[Source: US National Library of Medicine, full page: (LINK). Abstract, edited.]
Emerg Microbes Infect. 2019;8(1):717-723. doi: 10.1080/22221751.2019.1618687.
Bactrian camels shed large quantities of Middle East respiratory syndrome coronavirus (MERS-CoV) after experimental infection.
Adney DR1, Letko M2, Ragan IK1, Scott D2, van Doremalen N2, Bowen RA1, Munster VJ2.
Author information: 1 a Department of Biomedical Sciences , Colorado State University , Fort Collins , CO , USA. 2 b Rocky Mountain Laboratories , National Institute of Allergy and Infectious Diseases, National Institutes of Health , Hamilton , MT , USA.
In 2012, Middle East respiratory syndrome coronavirus (MERS-CoV) emerged. To date, more than 2300 cases have been reported, with an approximate case fatality rate of 35%. Epidemiological investigations identified dromedary camels as the source of MERS-CoV zoonotic transmission and evidence of MERS-CoV circulation has been observed throughout the original range of distribution. Other new-world camelids, alpacas and llamas, are also susceptible to MERS-CoV infection. Currently, it is unknown whether Bactrian camels are susceptible to infection. The distribution of Bactrian camels overlaps partly with that of the dromedary camel in west and central Asia. The receptor for MERS-CoV, DPP4, of the Bactrian camel was 98.3% identical to the dromedary camel DPP4, and 100% identical for the 14 residues which interact with the MERS-CoV spike receptor. Upon intranasal inoculation with 107 plaque-forming units of MERS-CoV, animals developed a transient, primarily upper respiratory tract infection. Clinical signs of the MERS-CoV infection were benign, but shedding of large quantities of MERS-CoV from the URT was observed. These data are similar to infections reported with dromedary camel infections and indicate that Bactrians are susceptible to MERS-CoV and given their overlapping range are at risk of introduction and establishment of MERS-CoV within the Bactrian camel populations.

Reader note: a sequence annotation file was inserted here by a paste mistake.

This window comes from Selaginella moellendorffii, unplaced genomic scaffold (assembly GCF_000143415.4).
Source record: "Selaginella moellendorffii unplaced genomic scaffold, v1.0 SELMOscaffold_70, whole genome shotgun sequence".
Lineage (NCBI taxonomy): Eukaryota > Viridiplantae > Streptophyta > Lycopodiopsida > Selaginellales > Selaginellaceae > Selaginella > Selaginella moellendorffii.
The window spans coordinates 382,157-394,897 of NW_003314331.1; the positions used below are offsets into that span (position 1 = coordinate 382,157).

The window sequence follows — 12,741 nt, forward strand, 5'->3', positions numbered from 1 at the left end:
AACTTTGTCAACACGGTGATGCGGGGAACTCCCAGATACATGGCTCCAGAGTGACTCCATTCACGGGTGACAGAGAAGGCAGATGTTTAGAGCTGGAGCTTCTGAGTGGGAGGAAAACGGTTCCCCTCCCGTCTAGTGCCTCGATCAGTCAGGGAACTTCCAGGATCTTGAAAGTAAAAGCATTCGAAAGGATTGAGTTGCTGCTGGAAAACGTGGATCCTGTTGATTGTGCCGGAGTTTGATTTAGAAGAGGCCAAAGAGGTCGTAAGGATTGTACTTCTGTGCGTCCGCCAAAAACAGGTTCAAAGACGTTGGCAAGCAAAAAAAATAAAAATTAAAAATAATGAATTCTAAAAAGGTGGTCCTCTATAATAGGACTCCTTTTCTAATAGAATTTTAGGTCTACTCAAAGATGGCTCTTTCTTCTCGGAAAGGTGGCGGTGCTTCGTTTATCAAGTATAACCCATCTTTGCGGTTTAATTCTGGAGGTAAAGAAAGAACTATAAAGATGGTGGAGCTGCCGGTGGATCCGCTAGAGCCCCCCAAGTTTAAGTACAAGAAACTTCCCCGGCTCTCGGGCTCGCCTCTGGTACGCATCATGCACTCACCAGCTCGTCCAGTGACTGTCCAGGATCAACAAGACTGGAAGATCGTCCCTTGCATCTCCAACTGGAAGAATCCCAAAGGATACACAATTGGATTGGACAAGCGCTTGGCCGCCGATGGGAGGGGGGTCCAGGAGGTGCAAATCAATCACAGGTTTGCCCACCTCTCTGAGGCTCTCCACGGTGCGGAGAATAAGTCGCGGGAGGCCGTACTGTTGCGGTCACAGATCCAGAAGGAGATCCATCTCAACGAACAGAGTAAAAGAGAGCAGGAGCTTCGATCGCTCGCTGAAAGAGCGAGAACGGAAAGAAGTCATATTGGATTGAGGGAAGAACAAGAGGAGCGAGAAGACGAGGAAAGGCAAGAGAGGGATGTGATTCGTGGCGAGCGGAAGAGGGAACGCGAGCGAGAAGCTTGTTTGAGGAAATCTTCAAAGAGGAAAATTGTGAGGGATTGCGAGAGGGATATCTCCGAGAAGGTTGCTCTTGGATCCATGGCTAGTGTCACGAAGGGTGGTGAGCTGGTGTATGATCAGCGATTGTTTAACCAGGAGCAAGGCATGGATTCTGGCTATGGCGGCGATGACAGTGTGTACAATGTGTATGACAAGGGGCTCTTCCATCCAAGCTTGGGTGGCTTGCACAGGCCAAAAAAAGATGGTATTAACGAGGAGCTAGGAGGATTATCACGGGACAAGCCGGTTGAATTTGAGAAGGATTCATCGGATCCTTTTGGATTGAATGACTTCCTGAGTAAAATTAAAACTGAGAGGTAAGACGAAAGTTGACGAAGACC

KEYWORDS: Bactrian camel; MERS-CoV; dromedary camel; natural reservoir; virus shedding
PMID: 31119984 DOI: 10.1080/22221751.2019.1618687
Keywords: MERS-CoV; Camels: Animal models.